In past articles, I have shared about my (fairly new) love for running. Truth be told, though, I am not sure I actually love running itself as much as the escape that running offers me. I love the pure physical exhaustion that lets my mind be free of everything and present in the moment. I love the feeling of accomplishment when I reach a new milestone, but not necessarily the act of running itself. For these reasons, I often say that I don’t consider myself a “real” runner. (Although, once a friend scolded me for saying that, reminding me: “You run; therefore, you are a real runner.”)

Motivation: Fight, flight, and slack tide

When I first started running, I felt as though I was running away from something: job stress, fear of the unknown and the demons in my own head. In a fight-or-flight response to this challenging time in my life, this was a season of flight, and running was a means of survival. Perhaps you have found yourself here as well over the course of your career. You want to get out of a situation you are in. You do not like the company you work for. Maybe you are unhappy with your boss, or you do not enjoy the community you live in. As I reflect on my career and my life, there have been many times when I was motivated by flight—protecting myself from hurt feelings, disappointment, or fear.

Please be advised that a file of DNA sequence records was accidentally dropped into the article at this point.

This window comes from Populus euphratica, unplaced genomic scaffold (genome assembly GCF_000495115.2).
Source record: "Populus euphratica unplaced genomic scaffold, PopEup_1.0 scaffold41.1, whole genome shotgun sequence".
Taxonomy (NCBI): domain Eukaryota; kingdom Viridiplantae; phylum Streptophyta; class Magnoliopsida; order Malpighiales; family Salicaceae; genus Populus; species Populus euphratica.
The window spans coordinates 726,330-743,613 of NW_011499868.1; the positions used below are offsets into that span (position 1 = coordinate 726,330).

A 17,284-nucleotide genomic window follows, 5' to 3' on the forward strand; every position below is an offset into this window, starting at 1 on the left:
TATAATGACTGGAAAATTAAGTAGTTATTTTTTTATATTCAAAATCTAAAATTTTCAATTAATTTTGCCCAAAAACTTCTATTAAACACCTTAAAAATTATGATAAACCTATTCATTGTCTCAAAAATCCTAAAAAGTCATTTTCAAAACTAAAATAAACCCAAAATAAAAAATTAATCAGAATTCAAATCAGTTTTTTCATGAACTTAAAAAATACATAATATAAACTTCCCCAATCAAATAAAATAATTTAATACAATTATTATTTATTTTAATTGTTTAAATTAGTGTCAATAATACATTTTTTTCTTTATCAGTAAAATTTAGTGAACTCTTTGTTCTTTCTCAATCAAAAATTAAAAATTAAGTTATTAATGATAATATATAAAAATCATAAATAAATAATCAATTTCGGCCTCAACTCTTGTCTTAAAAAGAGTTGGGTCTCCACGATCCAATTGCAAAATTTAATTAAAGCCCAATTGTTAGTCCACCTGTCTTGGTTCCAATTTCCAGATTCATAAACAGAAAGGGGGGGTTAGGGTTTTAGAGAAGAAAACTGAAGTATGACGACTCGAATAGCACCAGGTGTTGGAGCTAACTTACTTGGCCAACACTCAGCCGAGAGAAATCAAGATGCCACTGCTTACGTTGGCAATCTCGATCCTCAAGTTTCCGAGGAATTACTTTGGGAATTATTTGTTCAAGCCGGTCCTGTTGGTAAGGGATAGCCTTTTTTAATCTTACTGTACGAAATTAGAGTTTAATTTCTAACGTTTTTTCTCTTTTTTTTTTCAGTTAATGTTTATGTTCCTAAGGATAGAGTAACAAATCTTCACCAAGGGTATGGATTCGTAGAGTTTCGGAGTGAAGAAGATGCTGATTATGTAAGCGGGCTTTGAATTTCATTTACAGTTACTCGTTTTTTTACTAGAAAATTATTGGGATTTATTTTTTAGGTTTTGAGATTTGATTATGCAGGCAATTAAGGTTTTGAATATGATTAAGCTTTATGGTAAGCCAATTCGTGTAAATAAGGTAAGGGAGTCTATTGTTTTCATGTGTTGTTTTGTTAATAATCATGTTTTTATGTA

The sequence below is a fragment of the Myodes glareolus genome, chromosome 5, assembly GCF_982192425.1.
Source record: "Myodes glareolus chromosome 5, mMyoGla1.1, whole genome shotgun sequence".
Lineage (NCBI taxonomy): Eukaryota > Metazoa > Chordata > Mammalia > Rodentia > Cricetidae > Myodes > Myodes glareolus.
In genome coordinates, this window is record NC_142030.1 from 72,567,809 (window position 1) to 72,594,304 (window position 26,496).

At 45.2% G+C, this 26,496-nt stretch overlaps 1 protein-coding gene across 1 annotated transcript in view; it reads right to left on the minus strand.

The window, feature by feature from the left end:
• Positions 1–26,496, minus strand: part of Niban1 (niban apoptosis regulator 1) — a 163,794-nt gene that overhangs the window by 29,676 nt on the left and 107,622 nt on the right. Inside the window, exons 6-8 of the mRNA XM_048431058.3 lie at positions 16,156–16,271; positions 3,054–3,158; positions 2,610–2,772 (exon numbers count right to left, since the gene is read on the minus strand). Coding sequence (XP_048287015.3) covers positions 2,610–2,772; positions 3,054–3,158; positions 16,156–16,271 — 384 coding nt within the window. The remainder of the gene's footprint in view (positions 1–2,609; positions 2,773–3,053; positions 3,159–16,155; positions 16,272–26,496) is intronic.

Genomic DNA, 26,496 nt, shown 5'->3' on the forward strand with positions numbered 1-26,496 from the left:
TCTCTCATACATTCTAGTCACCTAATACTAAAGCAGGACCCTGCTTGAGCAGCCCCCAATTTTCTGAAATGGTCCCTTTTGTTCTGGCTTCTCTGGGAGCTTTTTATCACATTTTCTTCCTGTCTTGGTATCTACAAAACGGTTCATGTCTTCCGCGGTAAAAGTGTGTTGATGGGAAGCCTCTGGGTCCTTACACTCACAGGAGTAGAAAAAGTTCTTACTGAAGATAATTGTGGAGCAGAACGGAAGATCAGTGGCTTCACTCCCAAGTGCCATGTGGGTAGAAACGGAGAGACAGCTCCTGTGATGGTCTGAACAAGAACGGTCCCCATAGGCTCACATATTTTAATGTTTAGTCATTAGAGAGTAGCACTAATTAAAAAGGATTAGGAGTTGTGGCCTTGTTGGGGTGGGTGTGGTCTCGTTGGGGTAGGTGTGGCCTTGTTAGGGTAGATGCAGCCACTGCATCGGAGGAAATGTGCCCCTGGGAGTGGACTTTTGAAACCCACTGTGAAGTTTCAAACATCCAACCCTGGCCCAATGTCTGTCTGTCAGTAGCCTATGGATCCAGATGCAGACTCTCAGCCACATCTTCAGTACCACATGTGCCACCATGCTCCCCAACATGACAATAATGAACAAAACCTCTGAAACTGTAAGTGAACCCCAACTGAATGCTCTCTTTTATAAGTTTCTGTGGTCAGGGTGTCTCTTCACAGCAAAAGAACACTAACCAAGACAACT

However, I also can identify times when I have been in pursuit of life, when I’ve been running toward something. In the face of challenges, I had strategy, drive, and a plan to achieve the next goal. This was my fight mode. For you, perhaps there have been times you were laser-focused on accomplishing the next goal, your next career move, or a promotion. There are many reasons to make a change in your life and career, but the motivation can come from different places in your heart.
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Author: Renee JensenRenee Jensen is an executive leader and performer with over 19 years of experience developing and leading strategic transformation, innovation, change management, and optimization efforts for healthcare organizations. An expert in public hospital district operations and integrated healthcare systems, she is a trusted and effective leader who values transparency and exhibits the ability to implement cultural change and drive financial results.